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Vol. 58, No. 4, pp. 289-301 (2007)

“Income Inequality in Tokugawa Japan -The Choshu Economy of the 1840s-”
Osamu Saito (Institute of Economic Research, Hitotsubashi University), Shunsaku Nishikawa (Professor emeritus, Keio University)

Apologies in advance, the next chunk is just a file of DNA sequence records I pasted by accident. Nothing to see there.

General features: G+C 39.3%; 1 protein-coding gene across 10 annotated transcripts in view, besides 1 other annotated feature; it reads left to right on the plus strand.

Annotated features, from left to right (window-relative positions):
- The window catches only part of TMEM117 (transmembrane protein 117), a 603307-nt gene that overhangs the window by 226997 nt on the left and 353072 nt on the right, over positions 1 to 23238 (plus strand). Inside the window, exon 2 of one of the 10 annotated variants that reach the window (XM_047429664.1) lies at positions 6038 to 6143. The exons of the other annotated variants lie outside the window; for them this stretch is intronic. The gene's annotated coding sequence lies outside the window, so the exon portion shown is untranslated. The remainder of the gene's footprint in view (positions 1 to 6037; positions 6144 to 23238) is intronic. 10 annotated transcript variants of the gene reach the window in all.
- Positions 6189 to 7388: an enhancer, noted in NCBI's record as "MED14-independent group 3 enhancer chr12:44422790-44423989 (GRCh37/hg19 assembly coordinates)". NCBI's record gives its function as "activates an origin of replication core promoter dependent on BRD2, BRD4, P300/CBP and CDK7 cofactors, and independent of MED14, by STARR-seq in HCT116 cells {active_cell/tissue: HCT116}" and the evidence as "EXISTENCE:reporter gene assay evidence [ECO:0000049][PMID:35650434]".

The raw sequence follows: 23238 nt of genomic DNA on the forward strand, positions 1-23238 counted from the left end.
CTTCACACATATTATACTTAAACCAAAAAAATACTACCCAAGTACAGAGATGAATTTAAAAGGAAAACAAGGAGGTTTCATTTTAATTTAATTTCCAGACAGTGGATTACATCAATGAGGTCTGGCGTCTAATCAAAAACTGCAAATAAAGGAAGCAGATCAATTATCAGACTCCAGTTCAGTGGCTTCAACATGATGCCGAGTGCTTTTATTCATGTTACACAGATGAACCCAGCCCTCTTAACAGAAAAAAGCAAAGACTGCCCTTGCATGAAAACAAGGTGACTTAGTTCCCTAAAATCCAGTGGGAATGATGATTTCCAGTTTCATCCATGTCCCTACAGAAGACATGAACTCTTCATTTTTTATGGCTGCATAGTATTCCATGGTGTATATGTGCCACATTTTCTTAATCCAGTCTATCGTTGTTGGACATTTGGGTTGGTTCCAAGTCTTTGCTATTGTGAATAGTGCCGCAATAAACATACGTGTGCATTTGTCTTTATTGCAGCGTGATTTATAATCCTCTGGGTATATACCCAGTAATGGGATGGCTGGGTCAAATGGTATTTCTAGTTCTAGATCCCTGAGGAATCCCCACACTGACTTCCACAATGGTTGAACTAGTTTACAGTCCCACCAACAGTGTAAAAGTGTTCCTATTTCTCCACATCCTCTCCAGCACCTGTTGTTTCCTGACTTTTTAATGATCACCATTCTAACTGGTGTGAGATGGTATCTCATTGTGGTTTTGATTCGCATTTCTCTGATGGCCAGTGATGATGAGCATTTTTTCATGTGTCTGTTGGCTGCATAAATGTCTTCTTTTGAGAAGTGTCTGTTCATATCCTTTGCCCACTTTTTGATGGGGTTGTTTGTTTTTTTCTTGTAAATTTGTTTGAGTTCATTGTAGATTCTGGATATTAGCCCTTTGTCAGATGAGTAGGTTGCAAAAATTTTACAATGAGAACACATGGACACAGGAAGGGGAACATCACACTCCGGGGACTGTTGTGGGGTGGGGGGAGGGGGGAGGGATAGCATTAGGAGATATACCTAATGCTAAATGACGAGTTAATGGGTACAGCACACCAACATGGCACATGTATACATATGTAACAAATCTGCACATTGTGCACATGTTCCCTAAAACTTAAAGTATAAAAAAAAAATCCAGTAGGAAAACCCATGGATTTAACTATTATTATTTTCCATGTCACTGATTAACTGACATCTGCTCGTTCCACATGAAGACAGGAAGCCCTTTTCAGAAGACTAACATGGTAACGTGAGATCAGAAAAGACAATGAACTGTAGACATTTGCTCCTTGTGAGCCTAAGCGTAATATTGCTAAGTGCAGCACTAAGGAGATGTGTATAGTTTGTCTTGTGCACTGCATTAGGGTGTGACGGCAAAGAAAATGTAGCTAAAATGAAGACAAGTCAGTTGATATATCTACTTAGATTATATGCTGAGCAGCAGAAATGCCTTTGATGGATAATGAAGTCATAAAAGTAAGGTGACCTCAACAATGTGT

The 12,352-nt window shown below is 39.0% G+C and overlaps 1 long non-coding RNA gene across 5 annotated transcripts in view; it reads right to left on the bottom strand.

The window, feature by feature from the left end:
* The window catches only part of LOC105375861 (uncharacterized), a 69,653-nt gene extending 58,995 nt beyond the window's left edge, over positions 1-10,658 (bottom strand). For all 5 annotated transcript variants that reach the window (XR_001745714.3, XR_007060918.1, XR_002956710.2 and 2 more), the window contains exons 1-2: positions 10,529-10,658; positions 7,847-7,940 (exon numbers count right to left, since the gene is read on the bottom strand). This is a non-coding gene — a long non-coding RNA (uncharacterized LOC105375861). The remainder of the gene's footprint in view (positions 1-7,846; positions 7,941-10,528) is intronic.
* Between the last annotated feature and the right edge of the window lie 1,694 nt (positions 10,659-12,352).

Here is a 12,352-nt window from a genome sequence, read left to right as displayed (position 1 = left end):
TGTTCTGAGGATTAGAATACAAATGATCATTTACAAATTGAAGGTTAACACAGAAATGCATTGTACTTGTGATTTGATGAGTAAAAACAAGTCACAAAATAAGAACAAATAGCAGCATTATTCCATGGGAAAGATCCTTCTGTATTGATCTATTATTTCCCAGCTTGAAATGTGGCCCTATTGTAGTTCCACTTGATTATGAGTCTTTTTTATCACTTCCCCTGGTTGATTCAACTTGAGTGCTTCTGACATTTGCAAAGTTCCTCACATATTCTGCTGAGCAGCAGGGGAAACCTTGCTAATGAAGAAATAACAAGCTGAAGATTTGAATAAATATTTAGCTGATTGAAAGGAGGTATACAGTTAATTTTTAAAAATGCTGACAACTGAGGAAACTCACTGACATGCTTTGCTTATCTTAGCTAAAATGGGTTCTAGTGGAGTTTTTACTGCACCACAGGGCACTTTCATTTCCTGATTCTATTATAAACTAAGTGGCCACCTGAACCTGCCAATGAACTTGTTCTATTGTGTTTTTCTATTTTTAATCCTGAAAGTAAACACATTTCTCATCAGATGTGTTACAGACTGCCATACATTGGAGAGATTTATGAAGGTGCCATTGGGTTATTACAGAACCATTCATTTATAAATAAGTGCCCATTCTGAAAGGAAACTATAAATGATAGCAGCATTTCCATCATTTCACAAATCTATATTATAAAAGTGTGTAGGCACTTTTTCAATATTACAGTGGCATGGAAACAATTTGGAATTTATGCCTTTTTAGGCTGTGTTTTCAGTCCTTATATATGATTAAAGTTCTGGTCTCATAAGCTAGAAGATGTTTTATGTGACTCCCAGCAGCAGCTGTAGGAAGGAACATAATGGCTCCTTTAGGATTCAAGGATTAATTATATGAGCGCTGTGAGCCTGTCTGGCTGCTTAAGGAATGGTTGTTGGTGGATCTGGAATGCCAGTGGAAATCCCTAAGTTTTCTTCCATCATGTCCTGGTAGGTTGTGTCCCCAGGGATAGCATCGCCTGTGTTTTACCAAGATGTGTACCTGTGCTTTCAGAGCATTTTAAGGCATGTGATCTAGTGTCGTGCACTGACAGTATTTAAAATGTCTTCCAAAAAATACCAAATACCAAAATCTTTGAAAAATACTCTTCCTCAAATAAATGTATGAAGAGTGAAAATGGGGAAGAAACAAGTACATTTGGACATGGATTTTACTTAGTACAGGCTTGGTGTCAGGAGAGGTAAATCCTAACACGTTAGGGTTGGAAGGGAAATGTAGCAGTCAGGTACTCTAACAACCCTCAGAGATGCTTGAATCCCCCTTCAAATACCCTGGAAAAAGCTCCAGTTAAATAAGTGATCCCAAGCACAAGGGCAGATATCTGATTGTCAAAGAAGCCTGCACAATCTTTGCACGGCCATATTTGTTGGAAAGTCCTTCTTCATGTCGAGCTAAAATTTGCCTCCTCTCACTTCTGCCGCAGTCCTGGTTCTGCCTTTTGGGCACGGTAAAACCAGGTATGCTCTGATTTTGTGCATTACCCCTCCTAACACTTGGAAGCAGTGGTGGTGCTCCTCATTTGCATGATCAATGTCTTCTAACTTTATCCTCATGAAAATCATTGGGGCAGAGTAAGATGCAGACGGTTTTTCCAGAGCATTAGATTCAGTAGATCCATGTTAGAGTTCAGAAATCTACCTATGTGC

The Suggestion has recently been made that unlike north-western European countries, where early-modern economic growth was accompanied by increasing inequality, income differentials did not widen during the latter half of the Tokugawa Period. This paper, based on a region-wide survey conducted by Chôshû han in the early 1840s, provides evidence to show that the level of inequality among status groups was actually low by early modern standards. According to our calculations, the samurai's income per capita was only 1.8 times, and the non-farm group's 1.6 times, larger than the per-capita disposable income of the farm population who earned as much as 42 per cent of their total disposable income from non-farm pursuits in the form of farm family by-employment.